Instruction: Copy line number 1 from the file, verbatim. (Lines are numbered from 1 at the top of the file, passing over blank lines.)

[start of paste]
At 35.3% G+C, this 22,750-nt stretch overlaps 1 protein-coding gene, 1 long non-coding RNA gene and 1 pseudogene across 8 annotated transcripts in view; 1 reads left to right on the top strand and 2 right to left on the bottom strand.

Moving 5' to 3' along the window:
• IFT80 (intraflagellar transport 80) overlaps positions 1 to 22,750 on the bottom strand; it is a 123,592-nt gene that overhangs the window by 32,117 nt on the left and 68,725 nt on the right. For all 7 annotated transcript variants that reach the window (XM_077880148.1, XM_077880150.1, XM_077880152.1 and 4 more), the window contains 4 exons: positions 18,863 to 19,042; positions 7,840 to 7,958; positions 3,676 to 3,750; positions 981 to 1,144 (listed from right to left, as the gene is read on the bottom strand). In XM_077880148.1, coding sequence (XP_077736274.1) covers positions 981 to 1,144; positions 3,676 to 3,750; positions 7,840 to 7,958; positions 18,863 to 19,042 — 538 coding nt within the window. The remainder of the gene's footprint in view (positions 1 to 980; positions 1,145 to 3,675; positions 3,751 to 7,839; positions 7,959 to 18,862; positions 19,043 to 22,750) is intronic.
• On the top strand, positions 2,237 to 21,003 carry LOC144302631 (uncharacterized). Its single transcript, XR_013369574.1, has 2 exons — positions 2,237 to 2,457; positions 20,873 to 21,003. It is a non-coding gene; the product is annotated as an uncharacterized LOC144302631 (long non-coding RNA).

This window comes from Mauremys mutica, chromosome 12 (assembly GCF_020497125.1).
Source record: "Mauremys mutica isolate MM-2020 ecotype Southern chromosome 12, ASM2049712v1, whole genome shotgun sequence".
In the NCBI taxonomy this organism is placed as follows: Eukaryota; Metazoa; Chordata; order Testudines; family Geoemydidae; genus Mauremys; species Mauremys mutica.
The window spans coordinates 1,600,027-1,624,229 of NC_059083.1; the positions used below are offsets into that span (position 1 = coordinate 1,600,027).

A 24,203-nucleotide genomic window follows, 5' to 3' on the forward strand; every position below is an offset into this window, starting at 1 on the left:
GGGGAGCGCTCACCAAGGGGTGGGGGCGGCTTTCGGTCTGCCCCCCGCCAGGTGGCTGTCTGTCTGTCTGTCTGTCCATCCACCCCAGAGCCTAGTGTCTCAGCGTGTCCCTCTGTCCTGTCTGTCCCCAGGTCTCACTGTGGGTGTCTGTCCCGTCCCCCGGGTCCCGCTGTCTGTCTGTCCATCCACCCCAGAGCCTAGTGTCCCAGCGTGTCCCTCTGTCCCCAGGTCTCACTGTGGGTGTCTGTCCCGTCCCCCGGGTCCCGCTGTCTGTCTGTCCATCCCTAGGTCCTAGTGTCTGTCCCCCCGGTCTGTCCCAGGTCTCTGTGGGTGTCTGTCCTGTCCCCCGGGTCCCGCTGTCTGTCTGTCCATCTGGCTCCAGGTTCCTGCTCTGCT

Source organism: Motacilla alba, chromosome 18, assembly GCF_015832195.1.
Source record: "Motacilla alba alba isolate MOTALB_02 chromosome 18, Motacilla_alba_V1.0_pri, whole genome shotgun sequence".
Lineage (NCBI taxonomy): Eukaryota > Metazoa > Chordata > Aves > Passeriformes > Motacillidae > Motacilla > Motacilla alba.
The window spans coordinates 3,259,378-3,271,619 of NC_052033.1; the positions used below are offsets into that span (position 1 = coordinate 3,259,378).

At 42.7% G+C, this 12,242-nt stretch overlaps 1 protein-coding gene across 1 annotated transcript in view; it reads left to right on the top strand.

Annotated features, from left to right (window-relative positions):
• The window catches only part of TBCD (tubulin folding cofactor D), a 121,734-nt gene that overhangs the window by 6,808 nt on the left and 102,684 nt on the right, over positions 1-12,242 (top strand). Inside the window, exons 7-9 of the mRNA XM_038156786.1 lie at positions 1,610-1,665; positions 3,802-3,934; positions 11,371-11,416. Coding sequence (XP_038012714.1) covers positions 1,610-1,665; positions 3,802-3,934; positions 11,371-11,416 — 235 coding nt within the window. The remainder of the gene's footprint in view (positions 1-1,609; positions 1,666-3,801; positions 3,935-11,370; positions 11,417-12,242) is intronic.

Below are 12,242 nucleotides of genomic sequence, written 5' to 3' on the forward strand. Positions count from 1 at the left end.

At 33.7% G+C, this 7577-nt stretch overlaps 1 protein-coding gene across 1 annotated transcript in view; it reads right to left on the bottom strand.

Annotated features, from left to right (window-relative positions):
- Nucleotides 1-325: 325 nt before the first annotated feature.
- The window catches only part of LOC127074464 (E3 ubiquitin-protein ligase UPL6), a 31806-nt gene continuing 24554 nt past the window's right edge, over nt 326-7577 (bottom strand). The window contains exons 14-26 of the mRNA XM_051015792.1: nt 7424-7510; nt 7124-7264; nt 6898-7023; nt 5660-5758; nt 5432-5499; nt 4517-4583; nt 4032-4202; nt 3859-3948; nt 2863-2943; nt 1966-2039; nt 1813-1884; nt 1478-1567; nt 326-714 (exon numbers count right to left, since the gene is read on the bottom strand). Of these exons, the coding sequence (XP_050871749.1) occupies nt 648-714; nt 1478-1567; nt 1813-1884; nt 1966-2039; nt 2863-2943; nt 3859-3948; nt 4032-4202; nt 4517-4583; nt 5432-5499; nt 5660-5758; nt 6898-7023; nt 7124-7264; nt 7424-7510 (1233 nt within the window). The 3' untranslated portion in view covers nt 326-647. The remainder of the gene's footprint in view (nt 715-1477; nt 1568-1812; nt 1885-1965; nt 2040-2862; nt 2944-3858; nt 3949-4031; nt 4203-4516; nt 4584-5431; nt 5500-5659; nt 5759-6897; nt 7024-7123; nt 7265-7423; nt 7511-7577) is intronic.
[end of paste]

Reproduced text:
At 35.3% G+C, this 22,750-nt stretch overlaps 1 protein-coding gene, 1 long non-coding RNA gene and 1 pseudogene across 8 annotated transcripts in view; 1 reads left to right on the top strand and 2 right to left on the bottom strand.